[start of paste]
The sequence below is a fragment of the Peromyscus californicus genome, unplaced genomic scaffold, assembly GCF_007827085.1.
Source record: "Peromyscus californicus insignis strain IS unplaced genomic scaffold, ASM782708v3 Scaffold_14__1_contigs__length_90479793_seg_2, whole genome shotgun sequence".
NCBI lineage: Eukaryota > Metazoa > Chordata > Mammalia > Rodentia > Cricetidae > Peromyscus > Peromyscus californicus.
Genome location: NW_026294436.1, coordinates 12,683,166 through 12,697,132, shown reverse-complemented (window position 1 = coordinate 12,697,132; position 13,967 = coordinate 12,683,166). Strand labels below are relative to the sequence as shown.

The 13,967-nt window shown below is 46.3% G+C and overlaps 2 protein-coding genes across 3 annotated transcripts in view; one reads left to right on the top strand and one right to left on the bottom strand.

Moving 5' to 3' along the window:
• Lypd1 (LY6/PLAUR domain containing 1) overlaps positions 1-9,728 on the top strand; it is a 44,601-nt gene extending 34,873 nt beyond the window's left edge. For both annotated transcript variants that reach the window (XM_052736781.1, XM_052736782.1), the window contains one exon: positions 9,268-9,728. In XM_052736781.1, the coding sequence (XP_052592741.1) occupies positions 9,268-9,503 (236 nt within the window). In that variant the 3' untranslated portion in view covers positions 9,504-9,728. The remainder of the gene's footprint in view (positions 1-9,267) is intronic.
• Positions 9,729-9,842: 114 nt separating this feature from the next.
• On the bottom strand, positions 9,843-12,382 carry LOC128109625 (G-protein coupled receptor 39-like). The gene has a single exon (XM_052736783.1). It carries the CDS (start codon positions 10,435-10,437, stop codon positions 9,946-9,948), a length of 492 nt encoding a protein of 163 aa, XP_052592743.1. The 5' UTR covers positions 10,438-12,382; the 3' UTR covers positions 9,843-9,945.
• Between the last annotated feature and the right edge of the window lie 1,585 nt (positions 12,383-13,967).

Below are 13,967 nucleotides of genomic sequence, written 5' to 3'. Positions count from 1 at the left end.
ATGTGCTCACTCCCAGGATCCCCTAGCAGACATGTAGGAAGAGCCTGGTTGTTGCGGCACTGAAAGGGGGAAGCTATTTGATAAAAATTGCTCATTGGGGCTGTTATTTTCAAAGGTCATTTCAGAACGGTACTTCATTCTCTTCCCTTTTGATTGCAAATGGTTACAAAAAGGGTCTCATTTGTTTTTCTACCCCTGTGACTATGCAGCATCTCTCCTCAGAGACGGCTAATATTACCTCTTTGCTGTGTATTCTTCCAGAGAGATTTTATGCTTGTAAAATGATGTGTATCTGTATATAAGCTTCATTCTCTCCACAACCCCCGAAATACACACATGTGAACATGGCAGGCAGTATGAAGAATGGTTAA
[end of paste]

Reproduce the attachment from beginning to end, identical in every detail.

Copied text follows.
The sequence below is a fragment of the Peromyscus californicus genome, unplaced genomic scaffold, assembly GCF_007827085.1.
Source record: "Peromyscus californicus insignis strain IS unplaced genomic scaffold, ASM782708v3 Scaffold_14__1_contigs__length_90479793_seg_2, whole genome shotgun sequence".
NCBI lineage: Eukaryota > Metazoa > Chordata > Mammalia > Rodentia > Cricetidae > Peromyscus > Peromyscus californicus.
Genome location: NW_026294436.1, coordinates 12,683,166 through 12,697,132, shown reverse-complemented (window position 1 = coordinate 12,697,132; position 13,967 = coordinate 12,683,166). Strand labels below are relative to the sequence as shown.

The 13,967-nt window shown below is 46.3% G+C and overlaps 2 protein-coding genes across 3 annotated transcripts in view; one reads left to right on the top strand and one right to left on the bottom strand.

Moving 5' to 3' along the window:
• Lypd1 (LY6/PLAUR domain containing 1) overlaps positions 1-9,728 on the top strand; it is a 44,601-nt gene extending 34,873 nt beyond the window's left edge. For both annotated transcript variants that reach the window (XM_052736781.1, XM_052736782.1), the window contains one exon: positions 9,268-9,728. In XM_052736781.1, the coding sequence (XP_052592741.1) occupies positions 9,268-9,503 (236 nt within the window). In that variant the 3' untranslated portion in view covers positions 9,504-9,728. The remainder of the gene's footprint in view (positions 1-9,267) is intronic.
• Positions 9,729-9,842: 114 nt separating this feature from the next.
• On the bottom strand, positions 9,843-12,382 carry LOC128109625 (G-protein coupled receptor 39-like). The gene has a single exon (XM_052736783.1). It carries the CDS (start codon positions 10,435-10,437, stop codon positions 9,946-9,948), a length of 492 nt encoding a protein of 163 aa, XP_052592743.1. The 5' UTR covers positions 10,438-12,382; the 3' UTR covers positions 9,843-9,945.
• Between the last annotated feature and the right edge of the window lie 1,585 nt (positions 12,383-13,967).

Below are 13,967 nucleotides of genomic sequence, written 5' to 3'. Positions count from 1 at the left end.
ATGTGCTCACTCCCAGGATCCCCTAGCAGACATGTAGGAAGAGCCTGGTTGTTGCGGCACTGAAAGGGGGAAGCTATTTGATAAAAATTGCTCATTGGGGCTGTTATTTTCAAAGGTCATTTCAGAACGGTACTTCATTCTCTTCCCTTTTGATTGCAAATGGTTACAAAAAGGGTCTCATTTGTTTTTCTACCCCTGTGACTATGCAGCATCTCTCCTCAGAGACGGCTAATATTACCTCTTTGCTGTGTATTCTTCCAGAGAGATTTTATGCTTGTAAAATGATGTGTATCTGTATATAAGCTTCATTCTCTCCACAACCCCCGAAATACACACATGTGAACATGGCAGGCAGTATGAAGAATGGTTAA